What does a Studio boing project look like? And how can people recognise your work?

When you see one, you think to yourself: boing?

Could you take us through your design process from A to Z? How do you start a project and what steps do you take to progress from an idea to a final product?

Is from A to E good too? I haven’t made a start on F to Z yet. At the beginning of a new project I think it is important to experiment a lot without a clear goal. An experiment can be anything, as long as it is an activity of which the beginning is defined but not the end. Humans are very logical creatures. I am convinced that whatever you do, no matter how haphazard your experiments may seem, eventually all these experiments reveal common ground. Lately I've been working more and more on designing and improving specific components. Step C to E, I think. For example, I have a 3D model of a part that needs to be milled using CNC and then I have to look for a manufacturer for that part, I have it made and then test it. If it works, I have more made, if it doesn't work, I start all over again. That's how I work now. 

What is the most special or remarkable work you have ever made or designed?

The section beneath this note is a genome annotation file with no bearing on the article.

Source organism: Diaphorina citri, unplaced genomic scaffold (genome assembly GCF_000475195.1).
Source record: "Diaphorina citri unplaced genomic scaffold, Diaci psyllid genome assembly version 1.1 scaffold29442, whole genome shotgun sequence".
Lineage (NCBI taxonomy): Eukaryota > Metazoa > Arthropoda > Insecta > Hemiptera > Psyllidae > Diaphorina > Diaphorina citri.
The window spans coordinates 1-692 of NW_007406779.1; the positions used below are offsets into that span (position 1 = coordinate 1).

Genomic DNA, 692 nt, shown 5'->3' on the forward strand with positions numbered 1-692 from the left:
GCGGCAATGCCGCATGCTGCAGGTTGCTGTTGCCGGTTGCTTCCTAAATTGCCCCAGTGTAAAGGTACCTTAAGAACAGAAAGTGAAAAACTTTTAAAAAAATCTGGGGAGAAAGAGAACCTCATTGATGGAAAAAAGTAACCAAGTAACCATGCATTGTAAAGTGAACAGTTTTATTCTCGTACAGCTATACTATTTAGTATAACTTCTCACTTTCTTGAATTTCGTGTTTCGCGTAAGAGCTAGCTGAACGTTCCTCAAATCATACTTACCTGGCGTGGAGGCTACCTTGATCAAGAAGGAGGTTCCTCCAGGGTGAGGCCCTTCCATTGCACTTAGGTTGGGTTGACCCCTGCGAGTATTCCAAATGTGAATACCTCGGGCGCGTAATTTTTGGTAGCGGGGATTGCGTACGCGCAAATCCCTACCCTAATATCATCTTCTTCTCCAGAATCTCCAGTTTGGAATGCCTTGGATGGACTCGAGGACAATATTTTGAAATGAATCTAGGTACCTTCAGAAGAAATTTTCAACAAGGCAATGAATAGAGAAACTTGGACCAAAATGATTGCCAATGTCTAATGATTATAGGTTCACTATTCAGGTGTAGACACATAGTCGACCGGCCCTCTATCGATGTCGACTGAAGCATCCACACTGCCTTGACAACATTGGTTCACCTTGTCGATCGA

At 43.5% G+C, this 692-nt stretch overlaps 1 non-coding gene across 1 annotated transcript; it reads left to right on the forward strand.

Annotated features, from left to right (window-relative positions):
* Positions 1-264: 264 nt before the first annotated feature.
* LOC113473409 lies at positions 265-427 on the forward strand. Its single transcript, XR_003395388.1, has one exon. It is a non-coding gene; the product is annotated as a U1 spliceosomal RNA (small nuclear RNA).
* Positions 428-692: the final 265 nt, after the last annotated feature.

The Unidentified Rolling Object. That was my first art project. It was just incredibly funny and wonderful how that project came to be. I started with the idea that I wanted to make a giant ball from aluminium foil and then roll it through the centre of Amsterdam. It was a simple idea, you might say, but there were quite a few issues to overcome in the execution. For example, I didn't have the budget to buy the 250 rolls of aluminium foil I needed. I collected them by asking the people in my neighbourhood if they could spare a roll of aluminium foil for my project. This was a very interesting process in itself. Some people thought it was a very nice idea, one father liked it so much that he went to the supermarket especially for me to buy 10 rolls. Other people didn't understand or were suspicious. One man said when he opened the door and saw me "I know what you're doing, you want to sell something, well I'm not interested, bye!". Later I had to find a location to build the ball in Amsterdam. I found that in an old shipbuilding shed at the NDSM shipyard. However, this threw up a new problem, I now had to cross the water to get the ball to the centre of Amsterdam. The ferry across the river IJ appeared to have a clearance height less than the diameter of the ball. I then called the Amsterdam Municipal Transport Company and to my amazement they were willing to turn the ferry 180 degrees just before mooring at the other side so that I didn't need to worry about the clearance on the ferry. The day itself was a cold but beautiful winter day. In the morning the sun shone abundantly, and in the afternoon fog settled in, lending the giant aluminium ball an even stranger presence.